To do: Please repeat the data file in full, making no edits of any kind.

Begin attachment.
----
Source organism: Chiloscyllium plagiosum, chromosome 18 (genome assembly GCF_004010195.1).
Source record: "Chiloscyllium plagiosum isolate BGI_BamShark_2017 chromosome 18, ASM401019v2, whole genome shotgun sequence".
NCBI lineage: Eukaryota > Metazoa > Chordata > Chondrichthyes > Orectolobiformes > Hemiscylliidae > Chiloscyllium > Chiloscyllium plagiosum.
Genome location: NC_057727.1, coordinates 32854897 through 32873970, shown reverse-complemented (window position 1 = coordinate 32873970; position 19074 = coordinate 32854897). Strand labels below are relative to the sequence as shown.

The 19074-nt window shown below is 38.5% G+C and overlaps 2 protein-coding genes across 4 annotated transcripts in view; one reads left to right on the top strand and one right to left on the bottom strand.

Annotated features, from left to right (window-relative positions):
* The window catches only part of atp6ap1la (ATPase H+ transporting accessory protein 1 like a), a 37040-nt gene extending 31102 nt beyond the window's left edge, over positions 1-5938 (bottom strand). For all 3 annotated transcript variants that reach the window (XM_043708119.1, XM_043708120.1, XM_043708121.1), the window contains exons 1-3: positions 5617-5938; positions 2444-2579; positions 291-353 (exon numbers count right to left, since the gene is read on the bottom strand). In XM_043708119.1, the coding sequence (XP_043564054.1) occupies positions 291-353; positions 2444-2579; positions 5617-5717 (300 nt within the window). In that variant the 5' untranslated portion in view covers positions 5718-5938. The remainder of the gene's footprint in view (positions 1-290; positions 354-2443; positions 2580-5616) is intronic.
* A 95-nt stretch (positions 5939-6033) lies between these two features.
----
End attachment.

Source organism: Chiloscyllium plagiosum, chromosome 18 (genome assembly GCF_004010195.1).
Source record: "Chiloscyllium plagiosum isolate BGI_BamShark_2017 chromosome 18, ASM401019v2, whole genome shotgun sequence".
NCBI lineage: Eukaryota > Metazoa > Chordata > Chondrichthyes > Orectolobiformes > Hemiscylliidae > Chiloscyllium > Chiloscyllium plagiosum.
Genome location: NC_057727.1, coordinates 32854897 through 32873970, shown reverse-complemented (window position 1 = coordinate 32873970; position 19074 = coordinate 32854897). Strand labels below are relative to the sequence as shown.

The 19074-nt window shown below is 38.5% G+C and overlaps 2 protein-coding genes across 4 annotated transcripts in view; one reads left to right on the top strand and one right to left on the bottom strand.

Annotated features, from left to right (window-relative positions):
* The window catches only part of atp6ap1la (ATPase H+ transporting accessory protein 1 like a), a 37040-nt gene extending 31102 nt beyond the window's left edge, over positions 1-5938 (bottom strand). For all 3 annotated transcript variants that reach the window (XM_043708119.1, XM_043708120.1, XM_043708121.1), the window contains exons 1-3: positions 5617-5938; positions 2444-2579; positions 291-353 (exon numbers count right to left, since the gene is read on the bottom strand). In XM_043708119.1, the coding sequence (XP_043564054.1) occupies positions 291-353; positions 2444-2579; positions 5617-5717 (300 nt within the window). In that variant the 5' untranslated portion in view covers positions 5718-5938. The remainder of the gene's footprint in view (positions 1-290; positions 354-2443; positions 2580-5616) is intronic.
* A 95-nt stretch (positions 5939-6033) lies between these two features.